In order to really understand the purpose behind neurocriminology, one must understand the parts of the brain, their functions, and how an injury/deformity to any parts of the brain can shape an individual’s whole life. The cerebral cortex (aka the gray matter) consists of four lobes in addition to other vital parts of a person’s brain that help process his/her emotion and behavior. The frontal lobe lies in the area of the brain directly behind the forehead. The frontal lobe is the largest “section” of the brain and is responsible for many of the unique abilities that make us human. This area of the brain is responsible for reasoning, memory, concentrating, organizing, information processing, and judgment. While most parts of your brain can be affected by an accident, the frontal lobe is the most vulnerable area. It is also one of the most exposed and most used parts of the brain, making injuries there frequent and devastating. A person with frontal lobe brain damage may develop a completely different personality. Think of the frontal lobe as the part of the brain that defines and houses your personality. Since the frontal lobe is directly behind the forehead, an impact from any side can affect it. When struck, the brain moves within the skull. A strike to any part of the head can cause rebounding and secondary impacts, which are likely to affect the frontal lobe. When the brain hits the inside of the skull, bruising, lacerations, swelling, and other damage can impact the front lobe. Within the frontal lobe, the most susceptible area to injury lies at the very front of the brain behind the skull. This small area of the brain largely controls the personality-creating functionality mentioned earlier. Depending on where the prefrontal cortex is damaged, a variety of symptoms can arise.
One of the most famous cases of brain injury studied by neuroscientists and psychologists over the years is that of “Phineas Gage, an individual who was impaled with a railroad spike in 1848. The impact of the injury affected one side of his brain. He could speak, function, and remember events well, but those who knew him before did not recognize his personality after the accident. He lost his ability to focus and grew impatient and irritable; personality traits that starkly contrasted to the Phineas Gage friends and relatives knew before the accident” (Costandi, 2010). Depending on a victim’s age and the area of injury, the symptoms of a brain injury can look very different from person to person. In addition to the immediate symptoms of an injury, including swelling, bruising, loss of consciousness, seizures, or nausea and vomiting, frontal lobe injuries affect the way a person fundamentally behaves, such as erratic behavior or loss of judgment, uncharacteristic impulsivity, increased irritability, aggression, and loss of focus.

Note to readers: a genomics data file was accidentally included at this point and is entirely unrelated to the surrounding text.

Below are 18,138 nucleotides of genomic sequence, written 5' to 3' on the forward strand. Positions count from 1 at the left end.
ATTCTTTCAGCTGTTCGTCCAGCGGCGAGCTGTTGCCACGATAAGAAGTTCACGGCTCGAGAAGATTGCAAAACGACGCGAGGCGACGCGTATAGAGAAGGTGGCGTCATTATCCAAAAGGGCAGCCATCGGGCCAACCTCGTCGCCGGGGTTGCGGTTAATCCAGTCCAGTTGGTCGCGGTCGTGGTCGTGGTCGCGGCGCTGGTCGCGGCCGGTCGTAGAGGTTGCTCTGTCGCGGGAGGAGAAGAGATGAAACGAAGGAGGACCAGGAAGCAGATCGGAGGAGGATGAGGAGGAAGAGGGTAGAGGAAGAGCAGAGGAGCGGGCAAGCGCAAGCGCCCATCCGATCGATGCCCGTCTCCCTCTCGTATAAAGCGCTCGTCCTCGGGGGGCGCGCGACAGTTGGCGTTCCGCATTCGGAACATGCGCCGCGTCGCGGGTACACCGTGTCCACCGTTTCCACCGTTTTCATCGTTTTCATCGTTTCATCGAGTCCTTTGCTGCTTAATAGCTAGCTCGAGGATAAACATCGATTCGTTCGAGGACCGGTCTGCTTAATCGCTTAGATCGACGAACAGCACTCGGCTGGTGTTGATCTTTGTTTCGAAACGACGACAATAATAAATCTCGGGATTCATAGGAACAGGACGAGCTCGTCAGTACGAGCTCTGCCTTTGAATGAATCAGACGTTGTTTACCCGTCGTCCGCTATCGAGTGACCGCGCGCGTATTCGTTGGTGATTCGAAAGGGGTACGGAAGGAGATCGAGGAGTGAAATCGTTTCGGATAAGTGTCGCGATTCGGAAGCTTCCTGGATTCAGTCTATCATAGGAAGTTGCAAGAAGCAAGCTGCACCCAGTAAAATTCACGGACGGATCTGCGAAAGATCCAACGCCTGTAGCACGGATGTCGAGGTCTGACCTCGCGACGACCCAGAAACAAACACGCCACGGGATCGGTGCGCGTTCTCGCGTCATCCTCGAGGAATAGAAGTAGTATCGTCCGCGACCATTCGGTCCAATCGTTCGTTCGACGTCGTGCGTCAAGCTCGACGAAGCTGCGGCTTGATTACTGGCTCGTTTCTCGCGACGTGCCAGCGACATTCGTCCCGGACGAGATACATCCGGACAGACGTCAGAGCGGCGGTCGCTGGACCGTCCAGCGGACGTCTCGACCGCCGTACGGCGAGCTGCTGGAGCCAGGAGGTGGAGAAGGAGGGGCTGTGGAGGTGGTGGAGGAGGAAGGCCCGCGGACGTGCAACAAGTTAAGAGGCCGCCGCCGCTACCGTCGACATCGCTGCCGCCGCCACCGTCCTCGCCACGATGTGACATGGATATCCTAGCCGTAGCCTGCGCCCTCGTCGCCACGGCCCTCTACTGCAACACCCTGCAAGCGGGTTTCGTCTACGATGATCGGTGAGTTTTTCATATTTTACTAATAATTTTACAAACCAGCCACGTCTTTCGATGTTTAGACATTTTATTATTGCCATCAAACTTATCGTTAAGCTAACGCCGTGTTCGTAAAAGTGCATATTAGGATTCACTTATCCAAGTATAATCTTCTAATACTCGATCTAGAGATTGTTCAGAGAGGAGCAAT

A person may experience some of these symptoms if not all after a traumatic injury. Many criminals have shown low brain activity in the prefrontal cortex, and through Dr. Raine’s study using brain imaging techniques we are able to understand the brain activity of a criminal in comparison to a “normal brain” more thoroughly. Dr. Raine “conducted PET [positron emission tomography] scans of 41 convicted killers and paired them with a ‘normal’ control group of 41 people of similar age and profile. However limited the control, the color images, which showed metabolic activity in different parts of the brain, appeared striking in comparison. In particular, the murderers’ brains showed what appeared to be a significant reduction in the development of the prefrontal cortex, ‘the executive function’ of the brain, compared with the control group” (Adams, 2013). This study serves as scientific proof that people with violent tendencies do have irregular brain activity when compared to the brain of a nonviolent person.
In some cases, when an individual is diagnosed with a mental illness, he or she is no longer fit to function in society due to their uncontrolled behavior and brain function. They are now medical patients that have been diagnosed and getting treated. When a person is showing clear signs of an abnormal brain activity, specifically in the frontal lobe, should that person be considered a medical patient?